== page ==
Please refer to the list of libraries and frameworks available for Scala 2.12.
Since Sala 2.11, minor releases of Scala are binary compatible. Scala 2.12 continues this tradition: every 2.12.x release will be binary compatible with 2.12.0. Note that milestone releases and release candidates are not binary compatible with any other release.
When two versions of Scala are binary compatible, it is safe to compile your project on one Scala version and link against another Scala version at run time. Safe run-time linkage (only!) means that the JVM does not throw a (subclass of)
LinkageError when executing your program in the mixed scenario, assuming that none arise when compiling and running on the same version of Scala. Concretely, this means you may have external dependencies on your run-time classpath that use a different version of Scala than the one you’re compiling with, as long as they’re binary compatibile. In other words, separate compilation on different binary compatible versions does not introduce problems compared to compiling and running everything on the same version of Scala.
We check binary compatibility automatically with MiMa.
We distinguish forwards and backwards compatibility (think of these as properties of a sequence of versions, not of an individual version). Maintaining backwards compatibility means code compiled on an older version will link with code compiled with newer ones. Forwards compatibility allows you to compile on new versions and run on older ones.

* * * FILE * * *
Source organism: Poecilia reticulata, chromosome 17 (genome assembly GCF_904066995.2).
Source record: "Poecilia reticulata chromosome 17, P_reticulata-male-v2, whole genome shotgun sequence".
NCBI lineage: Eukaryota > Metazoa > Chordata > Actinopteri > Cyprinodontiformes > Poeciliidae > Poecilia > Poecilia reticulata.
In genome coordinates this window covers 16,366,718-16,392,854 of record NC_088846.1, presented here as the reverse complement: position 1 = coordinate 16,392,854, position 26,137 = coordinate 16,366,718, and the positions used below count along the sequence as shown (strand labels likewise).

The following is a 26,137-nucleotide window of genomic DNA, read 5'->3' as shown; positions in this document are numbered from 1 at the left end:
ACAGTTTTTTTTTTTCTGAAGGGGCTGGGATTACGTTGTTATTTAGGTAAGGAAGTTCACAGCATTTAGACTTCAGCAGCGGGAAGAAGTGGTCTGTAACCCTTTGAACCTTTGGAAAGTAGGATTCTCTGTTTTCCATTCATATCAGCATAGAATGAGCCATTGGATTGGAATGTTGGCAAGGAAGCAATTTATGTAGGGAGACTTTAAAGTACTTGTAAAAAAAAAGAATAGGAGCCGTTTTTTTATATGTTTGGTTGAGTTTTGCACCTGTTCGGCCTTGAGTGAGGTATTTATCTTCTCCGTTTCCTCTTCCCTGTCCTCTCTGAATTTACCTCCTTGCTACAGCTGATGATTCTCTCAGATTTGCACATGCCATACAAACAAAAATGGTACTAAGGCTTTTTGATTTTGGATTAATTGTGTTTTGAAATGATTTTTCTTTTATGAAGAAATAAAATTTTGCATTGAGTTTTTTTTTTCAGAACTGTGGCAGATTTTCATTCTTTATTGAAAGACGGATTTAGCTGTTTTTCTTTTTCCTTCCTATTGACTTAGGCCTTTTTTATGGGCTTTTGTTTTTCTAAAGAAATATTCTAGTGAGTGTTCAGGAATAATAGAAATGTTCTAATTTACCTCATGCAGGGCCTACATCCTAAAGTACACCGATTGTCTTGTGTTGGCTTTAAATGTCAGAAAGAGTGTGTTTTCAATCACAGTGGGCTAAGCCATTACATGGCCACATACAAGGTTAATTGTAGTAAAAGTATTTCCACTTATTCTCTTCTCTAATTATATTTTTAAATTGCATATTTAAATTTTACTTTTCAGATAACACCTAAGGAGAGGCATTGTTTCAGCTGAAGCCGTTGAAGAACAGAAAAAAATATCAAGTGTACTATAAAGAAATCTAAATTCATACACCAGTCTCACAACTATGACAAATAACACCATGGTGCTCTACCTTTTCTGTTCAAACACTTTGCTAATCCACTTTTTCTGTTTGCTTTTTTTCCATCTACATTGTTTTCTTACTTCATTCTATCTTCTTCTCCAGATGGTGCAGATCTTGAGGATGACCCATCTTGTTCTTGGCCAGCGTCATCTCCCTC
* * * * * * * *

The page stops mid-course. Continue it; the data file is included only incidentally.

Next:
Thus, backwards compatibility precludes the removal of (non-private) methods, as older versions could call them, not knowing they would be removed, whereas forwards compatibility disallows adding new (non-private) methods, because newer programs may come to depend on them, which would prevent them from running on older versions (private methods are exempted here as well, as their definition and call sites must be in the same compilation unit).
Note that so far we’ve only talked about the jars generated by scalac for the standard library and reflection. Our policies do not extend to the meta-issue: ensuring binary compatibility for bytecode generated from identical sources, by different version of scalac? (The same problem exists for compiling on different JDKs.) While we strive to achieve this, it’s not something we can test in general. Notable examples where we know meta-binary compatibility is hard to achieve: specialisation and the optimizer.
In short, if binary compatibility of your library is important to you, use MiMa to verify compatibility before releasing. Compiling identical sources with different versions of the Scala compiler (or on different JVM versions!) could result in binary incompatible bytecode. This is rare, and we try to avoid it, but we can’t guarantee it will never happen.
We guarantee forwards and backwards compatibility of the
"org.scala-lang" % "scala-library" % "2.12.x" and
"org.scala-lang" % "scala-reflect" % "2.12.x" artifacts, except for anything under the
scala.reflect.internal package, as scala-reflect is still experimental. We also strongly discourage relying on the stability of
scala.reflect.runtime, though we will only break compatibility for severe bugs here.